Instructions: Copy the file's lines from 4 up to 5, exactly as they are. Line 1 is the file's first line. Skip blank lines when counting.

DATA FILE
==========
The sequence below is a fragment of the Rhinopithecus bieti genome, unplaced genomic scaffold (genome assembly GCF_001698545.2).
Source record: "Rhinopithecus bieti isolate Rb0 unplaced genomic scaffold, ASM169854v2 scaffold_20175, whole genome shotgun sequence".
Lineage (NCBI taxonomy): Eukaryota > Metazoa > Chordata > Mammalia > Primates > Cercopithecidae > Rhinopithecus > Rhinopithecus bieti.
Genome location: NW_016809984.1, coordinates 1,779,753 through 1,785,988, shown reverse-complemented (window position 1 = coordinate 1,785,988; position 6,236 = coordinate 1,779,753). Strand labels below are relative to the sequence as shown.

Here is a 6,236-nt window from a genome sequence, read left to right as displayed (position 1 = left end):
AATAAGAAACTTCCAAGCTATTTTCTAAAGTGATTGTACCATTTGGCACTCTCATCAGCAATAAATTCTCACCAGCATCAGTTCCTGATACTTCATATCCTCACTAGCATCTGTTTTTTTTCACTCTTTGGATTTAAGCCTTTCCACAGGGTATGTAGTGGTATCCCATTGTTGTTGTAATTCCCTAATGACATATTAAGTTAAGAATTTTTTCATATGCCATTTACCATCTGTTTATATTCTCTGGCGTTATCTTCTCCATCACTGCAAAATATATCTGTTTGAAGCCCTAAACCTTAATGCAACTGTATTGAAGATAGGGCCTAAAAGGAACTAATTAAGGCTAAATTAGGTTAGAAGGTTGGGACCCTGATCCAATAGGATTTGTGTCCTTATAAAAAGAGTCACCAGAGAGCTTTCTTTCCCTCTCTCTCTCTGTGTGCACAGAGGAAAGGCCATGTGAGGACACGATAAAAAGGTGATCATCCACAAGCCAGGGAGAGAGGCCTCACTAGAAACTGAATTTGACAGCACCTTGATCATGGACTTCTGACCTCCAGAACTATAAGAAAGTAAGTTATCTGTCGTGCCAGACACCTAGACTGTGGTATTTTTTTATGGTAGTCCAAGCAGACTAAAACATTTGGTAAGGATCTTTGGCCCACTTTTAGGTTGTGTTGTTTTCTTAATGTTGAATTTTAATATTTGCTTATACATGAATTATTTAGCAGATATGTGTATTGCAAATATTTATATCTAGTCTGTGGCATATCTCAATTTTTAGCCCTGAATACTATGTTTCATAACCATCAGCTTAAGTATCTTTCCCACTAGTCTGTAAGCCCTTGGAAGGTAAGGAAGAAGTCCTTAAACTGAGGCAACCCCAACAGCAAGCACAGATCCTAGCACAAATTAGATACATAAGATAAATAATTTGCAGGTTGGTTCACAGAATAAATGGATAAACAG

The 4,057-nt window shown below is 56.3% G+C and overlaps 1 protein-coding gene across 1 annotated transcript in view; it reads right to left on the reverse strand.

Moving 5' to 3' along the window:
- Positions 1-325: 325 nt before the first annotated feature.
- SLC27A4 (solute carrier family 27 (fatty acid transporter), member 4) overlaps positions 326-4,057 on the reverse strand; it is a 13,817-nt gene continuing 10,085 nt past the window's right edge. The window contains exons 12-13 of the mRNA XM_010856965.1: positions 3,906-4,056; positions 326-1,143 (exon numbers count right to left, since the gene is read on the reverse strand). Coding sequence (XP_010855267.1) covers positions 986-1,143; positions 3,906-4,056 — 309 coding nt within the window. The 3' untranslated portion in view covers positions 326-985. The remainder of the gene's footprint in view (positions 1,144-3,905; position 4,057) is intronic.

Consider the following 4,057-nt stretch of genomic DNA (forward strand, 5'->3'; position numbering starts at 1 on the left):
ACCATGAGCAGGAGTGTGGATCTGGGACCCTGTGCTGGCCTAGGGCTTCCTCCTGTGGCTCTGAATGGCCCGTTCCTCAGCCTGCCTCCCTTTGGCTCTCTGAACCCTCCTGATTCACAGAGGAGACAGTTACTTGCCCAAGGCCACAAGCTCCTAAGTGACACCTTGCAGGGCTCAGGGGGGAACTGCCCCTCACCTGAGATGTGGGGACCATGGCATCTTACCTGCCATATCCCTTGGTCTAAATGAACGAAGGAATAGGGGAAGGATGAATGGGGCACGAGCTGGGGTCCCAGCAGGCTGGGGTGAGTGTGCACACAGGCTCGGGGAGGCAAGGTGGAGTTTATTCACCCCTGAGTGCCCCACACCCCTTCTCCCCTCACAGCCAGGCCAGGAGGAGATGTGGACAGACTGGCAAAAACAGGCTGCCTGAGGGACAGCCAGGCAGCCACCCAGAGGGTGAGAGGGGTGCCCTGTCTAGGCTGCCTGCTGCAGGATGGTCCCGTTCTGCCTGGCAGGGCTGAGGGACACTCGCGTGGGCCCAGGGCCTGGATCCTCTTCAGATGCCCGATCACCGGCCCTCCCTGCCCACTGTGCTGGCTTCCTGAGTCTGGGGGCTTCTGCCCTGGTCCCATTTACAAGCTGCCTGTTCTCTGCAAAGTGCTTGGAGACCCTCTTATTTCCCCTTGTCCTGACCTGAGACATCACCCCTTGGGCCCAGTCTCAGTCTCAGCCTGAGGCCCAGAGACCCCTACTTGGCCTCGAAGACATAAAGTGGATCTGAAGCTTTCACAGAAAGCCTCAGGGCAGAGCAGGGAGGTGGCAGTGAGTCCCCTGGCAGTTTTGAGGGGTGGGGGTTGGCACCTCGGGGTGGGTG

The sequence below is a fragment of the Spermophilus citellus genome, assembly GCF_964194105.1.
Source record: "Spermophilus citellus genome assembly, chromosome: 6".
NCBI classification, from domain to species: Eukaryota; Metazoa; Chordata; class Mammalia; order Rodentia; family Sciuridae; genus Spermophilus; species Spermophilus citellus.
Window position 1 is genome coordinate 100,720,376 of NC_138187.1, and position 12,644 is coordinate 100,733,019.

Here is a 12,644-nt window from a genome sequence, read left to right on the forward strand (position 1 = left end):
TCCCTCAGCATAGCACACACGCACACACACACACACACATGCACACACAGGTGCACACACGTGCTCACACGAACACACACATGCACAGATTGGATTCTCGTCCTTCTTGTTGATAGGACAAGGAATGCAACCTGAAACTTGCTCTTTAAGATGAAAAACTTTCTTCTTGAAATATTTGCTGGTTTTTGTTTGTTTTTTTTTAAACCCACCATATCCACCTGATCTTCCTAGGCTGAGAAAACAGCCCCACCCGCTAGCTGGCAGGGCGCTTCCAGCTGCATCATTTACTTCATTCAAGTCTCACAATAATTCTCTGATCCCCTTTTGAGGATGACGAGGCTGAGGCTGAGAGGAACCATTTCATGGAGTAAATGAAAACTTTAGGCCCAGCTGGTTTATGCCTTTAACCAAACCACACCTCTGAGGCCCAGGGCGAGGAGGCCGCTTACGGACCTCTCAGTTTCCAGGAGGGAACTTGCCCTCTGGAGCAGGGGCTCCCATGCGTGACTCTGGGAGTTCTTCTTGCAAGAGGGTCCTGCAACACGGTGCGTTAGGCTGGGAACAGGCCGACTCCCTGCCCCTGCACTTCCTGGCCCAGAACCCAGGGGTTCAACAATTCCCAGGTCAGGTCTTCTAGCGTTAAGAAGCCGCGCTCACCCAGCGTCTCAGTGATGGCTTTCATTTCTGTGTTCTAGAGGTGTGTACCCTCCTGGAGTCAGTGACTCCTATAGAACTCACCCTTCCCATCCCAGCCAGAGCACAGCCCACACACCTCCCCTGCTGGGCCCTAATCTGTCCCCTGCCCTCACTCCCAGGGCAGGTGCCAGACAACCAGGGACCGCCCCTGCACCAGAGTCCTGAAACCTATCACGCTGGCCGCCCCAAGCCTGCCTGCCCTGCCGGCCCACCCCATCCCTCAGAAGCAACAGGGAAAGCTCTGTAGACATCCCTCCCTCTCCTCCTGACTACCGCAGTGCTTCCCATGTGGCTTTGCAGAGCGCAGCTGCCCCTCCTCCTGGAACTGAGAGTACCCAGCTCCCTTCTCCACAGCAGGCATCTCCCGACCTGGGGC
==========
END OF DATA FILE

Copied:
Genome location: NW_016809984.1, coordinates 1,779,753 through 1,785,988, shown reverse-complemented (window position 1 = coordinate 1,785,988; position 6,236 = coordinate 1,779,753). Strand labels below are relative to the sequence as shown.

Here is a 6,236-nt window from a genome sequence, read left to right as displayed (position 1 = left end):